Tightly cropped and thick with atmosphere, Hélène Binet’s photographs capture the play of light on the structures of some of contemporary architecture’s leading figures, including Zaha Hadid, Daniel Libeskind and Peter Zumthor. Binet is this year’s recipient of the Julius Shulman Institute Excellence in Photography Award.
Like Ampersand house (I write about it here and here), this home in Antwerp doubles as a gallery space. The first thing that one notices is the wall colour: an intense, muted grey/green. The second thing is the cobblestone floor and exposed brick. Originally built as a workshop in the 19th century, it translates beautifully into the 21st, with contemporary materials – resin floors and polished concrete elements – adding to the simple fixturing that allow the gallery’s pieces to be shown to best effect.
Much of the furniture is by Muller Van Severen, who describe their pieces as ‘sitting somewhere between art and design’. I love their simple, industrial but elegant aesthetic.
Gallery house in Antwerp via AD. Photographs: Ricardo Labougle
It’s art fair season here in London, and the big daddy of them all, Frieze Art Fair, concluded at the weekend.
The white box format with which galleries usually display their wares was changed perhaps for ever more by the innovative booth of Helly Nahmad gallery. The booth, called ‘The Collector’ was a perfect replica of the Paris apartment of a fictional art collector called Corrado N, dating from 1968. Replete with old issues of Paris Match, overflowing ashtrays, and the artwork of Picasso, Miro and (my personal favourite) Lucio Fontana, the studio portrayed the life of a ‘passionate, intellectual reclusive’, who lived and breathed art.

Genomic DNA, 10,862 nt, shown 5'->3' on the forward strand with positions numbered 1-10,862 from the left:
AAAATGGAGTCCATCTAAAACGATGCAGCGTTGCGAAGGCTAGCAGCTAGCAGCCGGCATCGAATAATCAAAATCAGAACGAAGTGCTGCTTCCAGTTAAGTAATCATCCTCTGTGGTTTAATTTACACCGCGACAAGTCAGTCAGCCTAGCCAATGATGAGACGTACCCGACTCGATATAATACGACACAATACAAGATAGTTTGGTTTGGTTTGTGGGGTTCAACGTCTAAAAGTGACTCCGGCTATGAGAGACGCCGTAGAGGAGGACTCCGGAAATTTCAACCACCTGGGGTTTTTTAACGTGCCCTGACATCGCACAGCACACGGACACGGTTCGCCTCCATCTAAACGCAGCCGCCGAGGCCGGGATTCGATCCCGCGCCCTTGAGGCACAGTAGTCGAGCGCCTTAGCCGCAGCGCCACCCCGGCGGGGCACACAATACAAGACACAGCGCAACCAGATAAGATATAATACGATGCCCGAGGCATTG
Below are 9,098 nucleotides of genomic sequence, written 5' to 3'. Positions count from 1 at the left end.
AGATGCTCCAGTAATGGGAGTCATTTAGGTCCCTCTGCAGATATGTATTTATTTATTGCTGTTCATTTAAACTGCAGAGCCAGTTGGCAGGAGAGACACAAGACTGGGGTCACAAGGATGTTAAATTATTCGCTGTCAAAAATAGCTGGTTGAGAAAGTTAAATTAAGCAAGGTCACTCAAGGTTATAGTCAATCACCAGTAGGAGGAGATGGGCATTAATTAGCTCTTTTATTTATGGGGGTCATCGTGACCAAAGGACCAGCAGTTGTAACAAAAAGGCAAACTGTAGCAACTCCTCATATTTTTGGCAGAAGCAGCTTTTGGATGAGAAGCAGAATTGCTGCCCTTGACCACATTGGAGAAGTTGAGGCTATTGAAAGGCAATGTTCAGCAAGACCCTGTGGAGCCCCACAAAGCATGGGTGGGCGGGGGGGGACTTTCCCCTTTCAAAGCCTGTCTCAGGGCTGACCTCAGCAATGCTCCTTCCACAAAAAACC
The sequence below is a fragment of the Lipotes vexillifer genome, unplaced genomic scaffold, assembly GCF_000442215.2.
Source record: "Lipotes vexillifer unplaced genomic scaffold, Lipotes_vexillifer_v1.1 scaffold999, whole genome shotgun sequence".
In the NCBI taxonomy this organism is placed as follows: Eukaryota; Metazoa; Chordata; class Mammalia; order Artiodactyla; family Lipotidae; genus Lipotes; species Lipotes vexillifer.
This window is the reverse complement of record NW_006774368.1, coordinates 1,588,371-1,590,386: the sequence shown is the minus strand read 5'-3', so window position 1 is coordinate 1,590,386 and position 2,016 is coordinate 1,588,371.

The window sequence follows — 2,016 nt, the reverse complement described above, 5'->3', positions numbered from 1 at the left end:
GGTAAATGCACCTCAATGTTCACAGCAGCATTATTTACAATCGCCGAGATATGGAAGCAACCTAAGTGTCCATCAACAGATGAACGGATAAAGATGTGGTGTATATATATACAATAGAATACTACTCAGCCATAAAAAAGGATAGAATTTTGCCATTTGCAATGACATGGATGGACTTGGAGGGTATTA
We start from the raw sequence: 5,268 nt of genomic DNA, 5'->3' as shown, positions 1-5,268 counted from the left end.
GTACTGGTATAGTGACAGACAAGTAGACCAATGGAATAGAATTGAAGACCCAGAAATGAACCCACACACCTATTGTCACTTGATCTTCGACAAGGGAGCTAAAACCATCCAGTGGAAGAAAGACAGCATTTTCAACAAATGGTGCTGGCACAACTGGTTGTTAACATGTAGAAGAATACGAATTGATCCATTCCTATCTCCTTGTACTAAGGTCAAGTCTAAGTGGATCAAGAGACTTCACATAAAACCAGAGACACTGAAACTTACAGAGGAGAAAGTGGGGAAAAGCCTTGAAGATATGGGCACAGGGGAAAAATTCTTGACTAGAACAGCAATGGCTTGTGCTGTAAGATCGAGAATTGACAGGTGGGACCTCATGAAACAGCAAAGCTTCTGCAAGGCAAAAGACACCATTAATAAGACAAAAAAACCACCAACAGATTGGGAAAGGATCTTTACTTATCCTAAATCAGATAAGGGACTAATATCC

I first wrote about Ampersand House, a home and gallery featuring classic design pieces and objet d’art, here
The House has just reopened in a new premises within central Brussels, in another classical, light filled interior. Again the eclectic mix of 20th century furniture create a fascinating, constantly evolving, living museum. The mix is vintage, contemporary, prototype and commissioned work, and almost everything is available for sale.
Back in London, and we are looking forward to Modern Shows pop up in Fulham this weekend, and hoping to find that illusive armchair and console for the new abode… Modern Shows Fulham pop-up, details here
A triple-height gallery housing a collection of prized paintings is concealed behind the wooden shingle facade of this house in Stuttgart. Like any well-designed gallery, the design is all about the internal spaces and how they play to the artworks that will embellish their walls. It is an inward looking house, with no long views. Rather, light and interior space are the game-players, allowing the artwork – a collection of old masters paintings – to take centre-stage.
Gallery space and living spaces are separated. A massive concrete core, extending ever up through four floors, acts as the spine of the building, housing the stair, kitchen, bathrooms and services. Clerestory windows bring light down into the gallery, while dedicated spotlights recessed into the concrete core on opposing sides light the artworks. Skylights along the ridge of the roof allow daylight into the living zones.
Walls are painted in a curious dark shade of pink, which works beautifully against the raw concrete. Joinery, doors and bookshelves slotted into recesses add texture and warmth.
Shingle house by (se)arch architekten, via Photography: Zooey Braun